Ruvu Weaver ◊ Ploceus holoxanthus Endemic. Three males were seen on our way to Dar es-Salaam.
Kilombero Weaver ◊ Ploceus burnieri Endemic. Several seen on the Kilombero Floodplain but all were in non-breeding plumage. Vulnerable.
Lesser Masked Weaver Ploceus intermedius
Vitelline Masked Weaver Ploceus vitellinus
Village Weaver (Layard’s W) Ploceus cucullatus
Dark-backed Weaver (Forest W) Ploceus bicolor
Usambara Weaver ◊ Ploceus nicolli Endemic. A pair was seen in the West Usambara Mountains. Near-threatened.
Red-headed Weaver Anaplectes rubriceps
Red-billed Quelea Quelea quelea
Zanzibar Red Bishop ◊ Euplectes nigroventris A fast fly by flock was seen on Pemba Island.
Yellow Bishop Euplectes capensis
Fan-tailed Widowbird Euplectes axillaris
White-winged Widowbird Euplectes albonotatus
Bronze Mannikin Spermestes cucullata
Magpie Mannikin ◊ Spermestes fringilloides About eight were seen at Hondo Hondo Camp.
Red-backed Mannikin Spermestes nigriceps
African Silverbill Euodice cantans Just a few seen at Nyumba Ya Mungu.
Yellow-bellied Waxbill Coccopygia quartinia
Red-faced Crimsonwing ◊ Cryptospiza reichenovii We had three sightings on the main tour: australis.
Black-faced Waxbill Brunhilda erythronotos Seen at Nyumba Ya Mungu on the main tour: delamerei.
Common Waxbill Estrilda astrild
Crimson-rumped Waxbill ◊ Estrilda rhodopyga A flock was seen on our way to Uluti on the extension.
Cut-throat Finch Amadina fasciata
Orange-breasted Waxbill (Zebra W) Amandava subflava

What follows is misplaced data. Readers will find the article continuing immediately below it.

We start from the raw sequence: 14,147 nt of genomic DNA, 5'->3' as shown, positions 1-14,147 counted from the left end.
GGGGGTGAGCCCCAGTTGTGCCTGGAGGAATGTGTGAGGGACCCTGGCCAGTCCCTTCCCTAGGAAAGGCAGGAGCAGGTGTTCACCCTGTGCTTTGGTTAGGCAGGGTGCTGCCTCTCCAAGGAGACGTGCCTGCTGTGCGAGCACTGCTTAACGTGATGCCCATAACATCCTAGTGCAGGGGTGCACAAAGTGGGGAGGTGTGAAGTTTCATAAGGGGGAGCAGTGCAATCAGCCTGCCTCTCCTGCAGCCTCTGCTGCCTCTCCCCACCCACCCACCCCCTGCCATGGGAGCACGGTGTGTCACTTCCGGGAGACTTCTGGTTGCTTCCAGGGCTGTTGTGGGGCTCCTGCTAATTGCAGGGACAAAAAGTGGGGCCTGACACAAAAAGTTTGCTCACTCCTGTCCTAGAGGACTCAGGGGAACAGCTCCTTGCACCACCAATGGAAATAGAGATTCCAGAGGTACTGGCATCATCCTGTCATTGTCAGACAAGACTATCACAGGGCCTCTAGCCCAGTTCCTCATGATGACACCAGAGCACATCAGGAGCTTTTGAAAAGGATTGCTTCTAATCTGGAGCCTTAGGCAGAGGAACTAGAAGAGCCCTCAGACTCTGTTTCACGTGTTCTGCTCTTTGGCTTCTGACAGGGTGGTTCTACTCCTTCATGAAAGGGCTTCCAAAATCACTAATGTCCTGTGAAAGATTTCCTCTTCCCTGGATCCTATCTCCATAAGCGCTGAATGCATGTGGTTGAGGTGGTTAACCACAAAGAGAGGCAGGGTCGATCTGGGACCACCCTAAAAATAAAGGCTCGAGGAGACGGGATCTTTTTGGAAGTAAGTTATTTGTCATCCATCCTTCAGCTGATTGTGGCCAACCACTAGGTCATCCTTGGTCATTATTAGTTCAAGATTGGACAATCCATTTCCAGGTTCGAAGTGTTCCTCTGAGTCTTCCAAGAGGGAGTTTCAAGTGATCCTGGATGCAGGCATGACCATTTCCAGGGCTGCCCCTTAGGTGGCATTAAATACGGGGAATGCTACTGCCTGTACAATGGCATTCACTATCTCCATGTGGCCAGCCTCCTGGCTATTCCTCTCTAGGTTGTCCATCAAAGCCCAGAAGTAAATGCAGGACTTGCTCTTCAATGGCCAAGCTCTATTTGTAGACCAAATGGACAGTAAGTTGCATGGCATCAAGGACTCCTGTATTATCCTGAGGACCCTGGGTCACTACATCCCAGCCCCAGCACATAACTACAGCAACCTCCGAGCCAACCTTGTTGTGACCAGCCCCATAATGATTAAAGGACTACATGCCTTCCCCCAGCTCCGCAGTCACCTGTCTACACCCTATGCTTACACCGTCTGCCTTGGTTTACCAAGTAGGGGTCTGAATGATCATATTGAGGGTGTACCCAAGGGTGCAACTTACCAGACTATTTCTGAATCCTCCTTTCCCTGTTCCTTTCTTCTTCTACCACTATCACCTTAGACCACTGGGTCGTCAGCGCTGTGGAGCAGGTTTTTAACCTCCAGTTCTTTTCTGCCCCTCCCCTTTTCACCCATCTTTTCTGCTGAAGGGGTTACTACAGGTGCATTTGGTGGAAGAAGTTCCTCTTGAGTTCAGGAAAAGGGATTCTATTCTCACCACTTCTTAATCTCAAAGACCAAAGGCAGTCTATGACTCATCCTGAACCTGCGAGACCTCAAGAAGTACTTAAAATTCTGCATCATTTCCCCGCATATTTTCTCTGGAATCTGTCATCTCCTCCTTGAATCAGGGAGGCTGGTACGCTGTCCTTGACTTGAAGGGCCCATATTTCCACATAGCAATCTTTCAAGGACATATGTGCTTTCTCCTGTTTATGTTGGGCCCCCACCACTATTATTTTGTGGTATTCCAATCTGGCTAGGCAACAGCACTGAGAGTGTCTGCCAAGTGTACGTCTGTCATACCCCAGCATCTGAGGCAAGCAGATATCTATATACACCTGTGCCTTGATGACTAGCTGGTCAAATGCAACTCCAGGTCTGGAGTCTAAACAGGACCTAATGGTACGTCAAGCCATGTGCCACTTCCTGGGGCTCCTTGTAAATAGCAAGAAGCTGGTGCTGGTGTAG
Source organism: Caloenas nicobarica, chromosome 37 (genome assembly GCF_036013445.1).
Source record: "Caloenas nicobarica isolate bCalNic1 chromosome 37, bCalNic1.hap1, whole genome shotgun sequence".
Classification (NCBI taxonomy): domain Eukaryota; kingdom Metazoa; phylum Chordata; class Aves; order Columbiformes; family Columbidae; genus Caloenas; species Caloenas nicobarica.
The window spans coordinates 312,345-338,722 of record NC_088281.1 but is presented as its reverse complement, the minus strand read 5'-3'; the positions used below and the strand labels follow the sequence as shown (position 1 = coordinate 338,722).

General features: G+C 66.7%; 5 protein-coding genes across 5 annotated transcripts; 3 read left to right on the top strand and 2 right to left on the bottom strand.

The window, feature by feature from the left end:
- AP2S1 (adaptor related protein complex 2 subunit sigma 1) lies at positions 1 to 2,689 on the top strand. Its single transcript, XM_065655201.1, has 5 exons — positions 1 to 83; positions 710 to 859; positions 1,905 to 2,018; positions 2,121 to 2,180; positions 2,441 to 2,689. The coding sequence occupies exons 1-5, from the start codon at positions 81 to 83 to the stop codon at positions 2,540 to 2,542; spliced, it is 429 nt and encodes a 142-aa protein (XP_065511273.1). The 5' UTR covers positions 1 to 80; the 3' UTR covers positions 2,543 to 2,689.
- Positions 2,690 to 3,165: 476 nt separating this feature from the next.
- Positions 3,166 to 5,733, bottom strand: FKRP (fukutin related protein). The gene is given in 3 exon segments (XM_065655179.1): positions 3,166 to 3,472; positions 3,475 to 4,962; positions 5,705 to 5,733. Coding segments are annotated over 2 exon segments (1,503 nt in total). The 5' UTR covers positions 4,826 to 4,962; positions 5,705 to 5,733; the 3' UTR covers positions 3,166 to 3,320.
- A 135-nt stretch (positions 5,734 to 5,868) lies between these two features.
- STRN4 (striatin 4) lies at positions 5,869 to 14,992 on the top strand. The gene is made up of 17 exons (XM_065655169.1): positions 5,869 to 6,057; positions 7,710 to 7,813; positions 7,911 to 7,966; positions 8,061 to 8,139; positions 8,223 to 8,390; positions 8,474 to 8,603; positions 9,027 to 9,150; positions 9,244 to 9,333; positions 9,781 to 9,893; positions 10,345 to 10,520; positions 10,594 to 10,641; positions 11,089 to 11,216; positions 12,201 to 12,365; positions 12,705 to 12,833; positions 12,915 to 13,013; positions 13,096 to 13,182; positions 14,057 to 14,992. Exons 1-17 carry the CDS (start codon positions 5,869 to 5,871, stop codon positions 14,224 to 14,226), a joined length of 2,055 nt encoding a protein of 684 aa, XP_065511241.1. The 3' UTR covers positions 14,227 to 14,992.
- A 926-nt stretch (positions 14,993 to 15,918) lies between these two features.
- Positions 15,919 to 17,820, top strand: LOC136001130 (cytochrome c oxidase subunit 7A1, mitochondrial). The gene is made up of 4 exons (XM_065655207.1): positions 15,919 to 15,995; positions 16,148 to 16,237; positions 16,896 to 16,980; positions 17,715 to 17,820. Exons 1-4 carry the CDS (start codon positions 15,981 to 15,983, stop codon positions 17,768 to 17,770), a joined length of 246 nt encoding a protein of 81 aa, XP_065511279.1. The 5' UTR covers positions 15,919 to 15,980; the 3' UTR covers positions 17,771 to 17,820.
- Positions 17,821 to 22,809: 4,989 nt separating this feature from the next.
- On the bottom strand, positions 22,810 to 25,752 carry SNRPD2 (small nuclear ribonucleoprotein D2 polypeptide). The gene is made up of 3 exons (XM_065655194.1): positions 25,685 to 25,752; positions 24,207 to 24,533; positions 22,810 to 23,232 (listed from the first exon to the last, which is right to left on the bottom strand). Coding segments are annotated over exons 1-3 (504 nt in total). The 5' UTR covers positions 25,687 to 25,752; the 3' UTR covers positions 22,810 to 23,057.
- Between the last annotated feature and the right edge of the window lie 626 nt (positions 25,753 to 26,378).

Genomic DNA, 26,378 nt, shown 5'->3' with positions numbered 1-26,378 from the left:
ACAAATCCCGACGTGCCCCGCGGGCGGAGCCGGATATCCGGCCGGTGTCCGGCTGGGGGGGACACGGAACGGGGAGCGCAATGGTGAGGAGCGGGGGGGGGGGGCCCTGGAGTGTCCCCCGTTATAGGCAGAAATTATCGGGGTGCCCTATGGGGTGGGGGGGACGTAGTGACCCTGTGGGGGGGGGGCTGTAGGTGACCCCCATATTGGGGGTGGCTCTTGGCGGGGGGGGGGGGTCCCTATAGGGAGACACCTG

Purple Grenadier Granatina ianthinogaster
Blue Waxbill (Southern Cordon-bleu) Uraeginthus angolensis
Red-cheeked Cordon-bleu Uraeginthus bengalus
Blue-capped Cordon-bleu ◊ Uraeginthus cyanocephalus Seen at Nyumba Ya Mungu on the main tour:
Green-winged Pytilia Pytilia melba
Orange-winged Pytilia Pytilia afra Just a pair was seen at Mikumi NP.
Red-throated Twinspot Hypargos niveoguttatus Eventually great looks in Mikumi NP.
Red-billed Firefinch Lagonosticta senegala
African Firefinch (Blue-billed F) Lagonosticta rubricata
Village Indigobird Vidua chalybeata
Pin-tailed Whydah Vidua macroura
Straw-tailed Whydah Vidua fischeri Extension only.
Mountain Wagtail Motacilla clara
African Pied Wagtail Motacilla aguimp
Yellow-throated Longclaw Macronyx croceus
African Pipit (Grassland P) Anthus cinnamomeus
Oriole Finch ◊ Linurgus olivaceus Great looks of two males in the West Usambara Mountains.
Southern Citril ◊ (East African C) Crithagra hyposticta Common throughout the tour.
Reichenow’s Seedeater (Kenya Yellow-rumped S) Crithagra reichenowi Extension only.